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Students from all over the world are arriving in Pittsburgh to compete in the Intel International Science and Engineering Fair 2012, the world’s largest high school science research competition. This year’s 1,549 finalists earned the trip to Intel ISEF through their hard work and innovative research on projects in 17 categories, ranging from Mechanical Engineering to Plant Sciences to Physics and Astronomy.
This year’s finalists come from affiliate fairs in 68 countries, regions, and territories. Countries with students participating for the first time include Azerbaijan, Finland, Northern Mariana Islands, Poland, Spain, Panama, United Arab Emirates, Tunisia, and Kuwait. In addition to the opportunity to compete for more than $3 million in awards and scholarships, including the Gordon E. Moore Award, a top prize of $75,000, the finalists have the unique chance to meet and discuss science with hundreds of young innovators from around the globe.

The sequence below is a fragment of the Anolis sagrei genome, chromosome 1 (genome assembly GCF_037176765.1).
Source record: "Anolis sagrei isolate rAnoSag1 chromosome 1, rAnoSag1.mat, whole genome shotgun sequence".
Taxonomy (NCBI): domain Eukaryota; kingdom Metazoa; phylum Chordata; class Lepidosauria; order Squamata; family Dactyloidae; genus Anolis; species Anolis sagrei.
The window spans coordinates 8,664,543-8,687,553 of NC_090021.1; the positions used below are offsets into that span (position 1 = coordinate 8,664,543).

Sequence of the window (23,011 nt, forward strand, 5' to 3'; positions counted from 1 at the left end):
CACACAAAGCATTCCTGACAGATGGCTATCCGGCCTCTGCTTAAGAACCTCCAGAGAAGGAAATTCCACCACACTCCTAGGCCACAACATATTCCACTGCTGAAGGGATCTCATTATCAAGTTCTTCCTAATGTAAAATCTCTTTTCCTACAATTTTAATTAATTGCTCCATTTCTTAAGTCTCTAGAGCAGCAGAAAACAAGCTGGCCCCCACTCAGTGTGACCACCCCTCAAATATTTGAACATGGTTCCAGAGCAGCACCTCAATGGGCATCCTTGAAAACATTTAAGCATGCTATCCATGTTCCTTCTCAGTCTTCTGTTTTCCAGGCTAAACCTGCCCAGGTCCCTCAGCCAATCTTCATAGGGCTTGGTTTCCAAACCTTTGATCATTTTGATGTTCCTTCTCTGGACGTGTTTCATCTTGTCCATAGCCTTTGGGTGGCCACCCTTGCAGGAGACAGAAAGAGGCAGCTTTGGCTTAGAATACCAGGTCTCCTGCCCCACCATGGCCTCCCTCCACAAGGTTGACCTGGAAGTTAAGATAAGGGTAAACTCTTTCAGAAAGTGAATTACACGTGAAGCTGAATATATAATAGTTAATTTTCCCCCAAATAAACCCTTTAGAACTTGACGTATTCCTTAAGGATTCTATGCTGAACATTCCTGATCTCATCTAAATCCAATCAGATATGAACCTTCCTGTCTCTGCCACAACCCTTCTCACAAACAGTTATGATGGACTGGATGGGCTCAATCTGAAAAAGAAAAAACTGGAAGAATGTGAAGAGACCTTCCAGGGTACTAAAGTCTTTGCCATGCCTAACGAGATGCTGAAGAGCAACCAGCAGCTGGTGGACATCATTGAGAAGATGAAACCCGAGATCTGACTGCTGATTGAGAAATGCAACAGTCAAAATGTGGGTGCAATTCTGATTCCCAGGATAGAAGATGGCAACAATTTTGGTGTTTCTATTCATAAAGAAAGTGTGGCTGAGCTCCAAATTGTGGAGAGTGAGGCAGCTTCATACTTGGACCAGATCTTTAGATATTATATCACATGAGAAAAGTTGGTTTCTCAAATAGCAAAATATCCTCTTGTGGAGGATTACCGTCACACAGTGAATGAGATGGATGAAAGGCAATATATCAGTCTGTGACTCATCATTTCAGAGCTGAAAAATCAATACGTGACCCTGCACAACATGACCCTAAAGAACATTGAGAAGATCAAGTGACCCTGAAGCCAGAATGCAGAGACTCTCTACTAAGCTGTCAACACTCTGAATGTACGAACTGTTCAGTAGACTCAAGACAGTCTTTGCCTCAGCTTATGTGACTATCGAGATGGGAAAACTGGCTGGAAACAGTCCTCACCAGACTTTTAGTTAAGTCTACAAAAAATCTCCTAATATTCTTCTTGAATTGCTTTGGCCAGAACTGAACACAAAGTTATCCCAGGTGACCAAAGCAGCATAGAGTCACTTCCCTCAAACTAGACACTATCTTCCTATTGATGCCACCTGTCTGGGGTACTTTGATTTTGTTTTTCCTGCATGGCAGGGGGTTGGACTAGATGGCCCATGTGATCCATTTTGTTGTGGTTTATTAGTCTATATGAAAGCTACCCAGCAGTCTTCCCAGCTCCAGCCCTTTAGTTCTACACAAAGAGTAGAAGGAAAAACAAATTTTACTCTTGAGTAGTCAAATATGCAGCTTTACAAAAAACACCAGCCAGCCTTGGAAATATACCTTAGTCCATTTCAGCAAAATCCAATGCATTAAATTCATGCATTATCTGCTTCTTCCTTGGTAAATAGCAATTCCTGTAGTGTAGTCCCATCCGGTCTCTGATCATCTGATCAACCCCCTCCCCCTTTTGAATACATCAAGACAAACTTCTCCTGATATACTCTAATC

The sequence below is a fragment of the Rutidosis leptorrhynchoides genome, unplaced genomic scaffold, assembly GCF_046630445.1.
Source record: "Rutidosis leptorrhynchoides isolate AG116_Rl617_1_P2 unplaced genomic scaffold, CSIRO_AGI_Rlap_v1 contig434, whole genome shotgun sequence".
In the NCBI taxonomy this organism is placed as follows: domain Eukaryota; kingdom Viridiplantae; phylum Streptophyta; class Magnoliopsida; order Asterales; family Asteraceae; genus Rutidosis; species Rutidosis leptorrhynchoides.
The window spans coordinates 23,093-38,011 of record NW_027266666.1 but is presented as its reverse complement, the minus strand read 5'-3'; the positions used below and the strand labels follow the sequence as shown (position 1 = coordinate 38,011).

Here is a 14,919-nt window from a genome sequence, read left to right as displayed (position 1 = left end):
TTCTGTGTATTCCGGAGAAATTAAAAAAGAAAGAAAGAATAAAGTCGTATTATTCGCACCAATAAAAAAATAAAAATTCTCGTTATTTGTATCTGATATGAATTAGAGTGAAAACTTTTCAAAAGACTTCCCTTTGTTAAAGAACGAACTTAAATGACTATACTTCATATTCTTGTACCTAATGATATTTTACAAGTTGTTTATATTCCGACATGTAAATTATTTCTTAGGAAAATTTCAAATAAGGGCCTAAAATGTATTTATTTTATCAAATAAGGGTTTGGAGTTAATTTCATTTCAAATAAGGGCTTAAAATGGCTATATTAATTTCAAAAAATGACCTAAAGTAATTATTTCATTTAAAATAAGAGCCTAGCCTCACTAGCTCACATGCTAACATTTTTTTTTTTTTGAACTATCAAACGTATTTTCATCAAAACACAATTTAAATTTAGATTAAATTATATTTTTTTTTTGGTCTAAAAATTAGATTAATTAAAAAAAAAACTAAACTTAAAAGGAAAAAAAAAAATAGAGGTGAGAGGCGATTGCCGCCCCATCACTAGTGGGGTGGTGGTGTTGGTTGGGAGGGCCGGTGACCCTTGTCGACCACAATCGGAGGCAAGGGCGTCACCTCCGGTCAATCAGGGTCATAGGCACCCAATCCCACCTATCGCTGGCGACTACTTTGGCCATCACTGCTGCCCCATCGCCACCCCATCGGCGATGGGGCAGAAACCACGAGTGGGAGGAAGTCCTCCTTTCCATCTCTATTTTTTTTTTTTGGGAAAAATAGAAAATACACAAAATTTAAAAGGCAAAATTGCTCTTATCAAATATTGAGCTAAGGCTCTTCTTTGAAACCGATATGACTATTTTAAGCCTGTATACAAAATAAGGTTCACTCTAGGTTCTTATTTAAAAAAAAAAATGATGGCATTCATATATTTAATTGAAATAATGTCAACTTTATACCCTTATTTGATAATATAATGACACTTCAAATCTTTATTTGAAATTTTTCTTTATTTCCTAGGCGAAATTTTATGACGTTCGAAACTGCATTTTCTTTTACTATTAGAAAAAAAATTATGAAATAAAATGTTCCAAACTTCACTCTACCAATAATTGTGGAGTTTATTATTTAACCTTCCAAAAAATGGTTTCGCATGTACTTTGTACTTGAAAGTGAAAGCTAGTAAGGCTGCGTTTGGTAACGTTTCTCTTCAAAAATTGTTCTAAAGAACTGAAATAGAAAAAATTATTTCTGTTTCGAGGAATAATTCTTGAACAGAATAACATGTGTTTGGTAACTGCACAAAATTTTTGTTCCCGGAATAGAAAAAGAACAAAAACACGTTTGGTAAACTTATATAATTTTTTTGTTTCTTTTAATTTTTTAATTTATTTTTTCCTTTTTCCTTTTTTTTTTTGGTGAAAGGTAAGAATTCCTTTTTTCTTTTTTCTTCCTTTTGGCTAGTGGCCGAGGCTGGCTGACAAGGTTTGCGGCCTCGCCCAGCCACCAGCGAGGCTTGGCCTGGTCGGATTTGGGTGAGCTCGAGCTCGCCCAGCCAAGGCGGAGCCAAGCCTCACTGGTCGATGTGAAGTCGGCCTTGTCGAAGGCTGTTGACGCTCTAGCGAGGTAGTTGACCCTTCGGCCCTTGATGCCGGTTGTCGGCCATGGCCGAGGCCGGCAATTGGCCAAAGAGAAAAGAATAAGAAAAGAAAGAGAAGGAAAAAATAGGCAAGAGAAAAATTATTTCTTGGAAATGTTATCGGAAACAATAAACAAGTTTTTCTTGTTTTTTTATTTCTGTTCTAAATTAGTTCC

Engaging in science research can impart a variety of skills—problem-solving, critical thinking, collaboration and effective communication, to name a few.
In 2003, we were being recruited to head up judging at Intel ISEF, which was being held in Phoenix two years later.